Posted in activism, consciousness, empowerment, philosophy, political philosophy, political theory, psychology, Thoreau, Uncategorized with tags , , , , , , , , , on September 13, 2011 by jtoddring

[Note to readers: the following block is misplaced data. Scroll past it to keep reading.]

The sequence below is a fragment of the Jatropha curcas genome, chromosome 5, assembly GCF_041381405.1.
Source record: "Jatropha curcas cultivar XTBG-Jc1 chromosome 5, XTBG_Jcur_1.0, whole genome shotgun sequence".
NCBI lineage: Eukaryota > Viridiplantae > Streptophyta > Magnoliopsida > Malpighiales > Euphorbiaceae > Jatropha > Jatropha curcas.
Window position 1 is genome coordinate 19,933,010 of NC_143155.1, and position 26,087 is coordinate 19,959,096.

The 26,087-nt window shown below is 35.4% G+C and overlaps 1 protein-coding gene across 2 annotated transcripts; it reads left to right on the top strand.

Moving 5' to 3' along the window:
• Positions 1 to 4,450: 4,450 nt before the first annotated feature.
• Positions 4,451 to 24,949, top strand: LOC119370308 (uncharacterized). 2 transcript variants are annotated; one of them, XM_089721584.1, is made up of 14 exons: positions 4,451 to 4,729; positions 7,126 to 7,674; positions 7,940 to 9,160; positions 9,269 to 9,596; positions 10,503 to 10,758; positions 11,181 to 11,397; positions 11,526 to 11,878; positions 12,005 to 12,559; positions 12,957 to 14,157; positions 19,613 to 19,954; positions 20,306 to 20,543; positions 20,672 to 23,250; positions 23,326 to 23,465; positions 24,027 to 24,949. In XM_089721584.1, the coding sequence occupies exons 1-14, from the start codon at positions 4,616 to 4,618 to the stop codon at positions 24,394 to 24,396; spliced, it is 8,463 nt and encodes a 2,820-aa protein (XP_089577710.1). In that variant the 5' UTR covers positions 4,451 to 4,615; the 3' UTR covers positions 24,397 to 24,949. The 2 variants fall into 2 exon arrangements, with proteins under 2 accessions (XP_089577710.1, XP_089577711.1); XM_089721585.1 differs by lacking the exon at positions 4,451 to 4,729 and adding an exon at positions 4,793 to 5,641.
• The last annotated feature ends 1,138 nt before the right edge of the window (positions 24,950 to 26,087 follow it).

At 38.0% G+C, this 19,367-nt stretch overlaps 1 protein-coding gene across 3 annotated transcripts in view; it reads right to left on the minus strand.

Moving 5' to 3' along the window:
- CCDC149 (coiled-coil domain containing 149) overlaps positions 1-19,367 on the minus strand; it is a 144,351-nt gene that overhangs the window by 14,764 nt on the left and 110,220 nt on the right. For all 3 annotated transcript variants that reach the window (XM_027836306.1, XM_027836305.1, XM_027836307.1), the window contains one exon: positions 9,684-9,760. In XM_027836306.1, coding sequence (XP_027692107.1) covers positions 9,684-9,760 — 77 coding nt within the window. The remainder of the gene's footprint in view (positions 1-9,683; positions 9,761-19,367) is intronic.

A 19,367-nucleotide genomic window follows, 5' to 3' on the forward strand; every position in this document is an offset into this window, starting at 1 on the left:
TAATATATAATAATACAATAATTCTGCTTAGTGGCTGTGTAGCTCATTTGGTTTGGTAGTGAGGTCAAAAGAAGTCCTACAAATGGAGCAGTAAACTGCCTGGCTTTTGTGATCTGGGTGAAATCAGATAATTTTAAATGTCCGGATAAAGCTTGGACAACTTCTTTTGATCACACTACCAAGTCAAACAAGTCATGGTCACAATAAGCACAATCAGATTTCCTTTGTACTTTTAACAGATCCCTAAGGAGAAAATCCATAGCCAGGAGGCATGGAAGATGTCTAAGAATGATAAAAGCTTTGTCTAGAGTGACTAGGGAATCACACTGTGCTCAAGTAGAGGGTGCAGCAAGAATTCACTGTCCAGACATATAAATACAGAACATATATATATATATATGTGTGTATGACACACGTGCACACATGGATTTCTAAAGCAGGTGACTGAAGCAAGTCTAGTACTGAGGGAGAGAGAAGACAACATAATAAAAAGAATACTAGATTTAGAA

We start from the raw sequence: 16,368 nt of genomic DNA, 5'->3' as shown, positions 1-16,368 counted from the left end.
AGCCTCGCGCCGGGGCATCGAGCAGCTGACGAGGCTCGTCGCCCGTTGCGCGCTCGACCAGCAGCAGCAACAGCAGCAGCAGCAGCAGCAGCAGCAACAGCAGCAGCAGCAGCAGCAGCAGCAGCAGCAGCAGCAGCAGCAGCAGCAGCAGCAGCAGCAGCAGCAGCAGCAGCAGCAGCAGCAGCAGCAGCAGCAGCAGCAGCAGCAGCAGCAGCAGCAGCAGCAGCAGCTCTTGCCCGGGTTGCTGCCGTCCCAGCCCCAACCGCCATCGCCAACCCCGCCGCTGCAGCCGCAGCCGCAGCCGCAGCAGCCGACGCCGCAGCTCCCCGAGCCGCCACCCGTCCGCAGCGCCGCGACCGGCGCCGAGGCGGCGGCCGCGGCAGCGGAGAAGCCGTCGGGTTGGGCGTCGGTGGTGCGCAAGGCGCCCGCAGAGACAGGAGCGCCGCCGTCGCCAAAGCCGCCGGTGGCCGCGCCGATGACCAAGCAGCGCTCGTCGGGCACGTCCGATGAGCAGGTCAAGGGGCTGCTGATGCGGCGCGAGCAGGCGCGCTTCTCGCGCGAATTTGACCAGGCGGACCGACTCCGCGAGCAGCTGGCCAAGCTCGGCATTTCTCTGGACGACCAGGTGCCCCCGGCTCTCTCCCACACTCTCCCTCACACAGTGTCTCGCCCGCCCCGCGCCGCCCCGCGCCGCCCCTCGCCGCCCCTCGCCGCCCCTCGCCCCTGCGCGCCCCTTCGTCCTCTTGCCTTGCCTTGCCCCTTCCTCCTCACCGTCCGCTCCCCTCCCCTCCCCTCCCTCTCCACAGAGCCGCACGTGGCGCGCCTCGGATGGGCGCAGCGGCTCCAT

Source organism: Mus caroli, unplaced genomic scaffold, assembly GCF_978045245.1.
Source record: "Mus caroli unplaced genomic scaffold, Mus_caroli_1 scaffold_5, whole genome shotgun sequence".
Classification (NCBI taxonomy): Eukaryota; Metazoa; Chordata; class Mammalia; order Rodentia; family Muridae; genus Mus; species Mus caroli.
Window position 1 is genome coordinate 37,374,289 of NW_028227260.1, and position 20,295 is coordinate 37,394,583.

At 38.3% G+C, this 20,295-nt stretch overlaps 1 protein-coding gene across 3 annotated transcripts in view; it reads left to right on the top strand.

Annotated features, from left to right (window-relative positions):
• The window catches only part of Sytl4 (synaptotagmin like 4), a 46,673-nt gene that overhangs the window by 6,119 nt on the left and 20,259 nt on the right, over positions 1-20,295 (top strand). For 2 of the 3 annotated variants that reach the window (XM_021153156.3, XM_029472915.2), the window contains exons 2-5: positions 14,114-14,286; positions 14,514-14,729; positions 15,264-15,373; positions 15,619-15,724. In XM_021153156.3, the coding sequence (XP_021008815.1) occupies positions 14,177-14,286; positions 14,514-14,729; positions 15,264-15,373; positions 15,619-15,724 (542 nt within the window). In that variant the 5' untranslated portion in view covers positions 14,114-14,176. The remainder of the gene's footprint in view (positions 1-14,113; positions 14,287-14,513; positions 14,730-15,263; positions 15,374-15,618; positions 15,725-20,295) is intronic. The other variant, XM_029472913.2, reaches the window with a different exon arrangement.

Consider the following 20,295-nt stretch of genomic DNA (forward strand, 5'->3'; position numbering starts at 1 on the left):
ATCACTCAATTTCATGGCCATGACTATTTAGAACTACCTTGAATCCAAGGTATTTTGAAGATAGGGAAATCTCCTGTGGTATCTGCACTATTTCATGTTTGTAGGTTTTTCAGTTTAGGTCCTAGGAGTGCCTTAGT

A song came on the radio today that I have loved all my life – except this time, it was a cover, and it spoke something to me that I would like to share. It was a jazz cover of “Ode to Billy Joe.” That might be fine, and might work well, but the singer was trying to make the song sexy, and it struck me as bizarre as well as unfitting. Ode to Billy Joe is about a man who commits suicide by jumping off the Tallahatchie Bridge, and the woman who clearly loved him, and grieves for him still. It is a very sad and moving song. The jazz artist covering it had no emotion in her voice, other than the delight in her admittedly fine voice, and an air of sultry sexiness in her vocals. I have nothing against sultry, sexy music, especially when done well, by a vocalist with a melodic or soulful or sensuous voice – such as Bessie Smith, Billie Holiday or even Janis Joplin. But you don’t turn a funeral dirge into a sensuous romp. You don’t try to make a funeral dirge sexy, and Ode to Billy Joe is a funeral dirge, a lament. It seemed bizarre, and it was mildly annoying to hear. It’s like trying to make Beethoven’s Moonlight Sonata into a hip hop tune. Some things just don’t go together – like ice cream and beer, or ketchup and cheesecake… Bert Bacharach singing Rage Against the Machine’s Take the Power Back, O.J. Simpson in a tutu… or funereal laments with light and fluffy sensuous vocals. But this is not what really annoyed me about the song. What was really striking was its self-contradiction. It is a heart-breaking song, and it was sung with a disturbing indifference.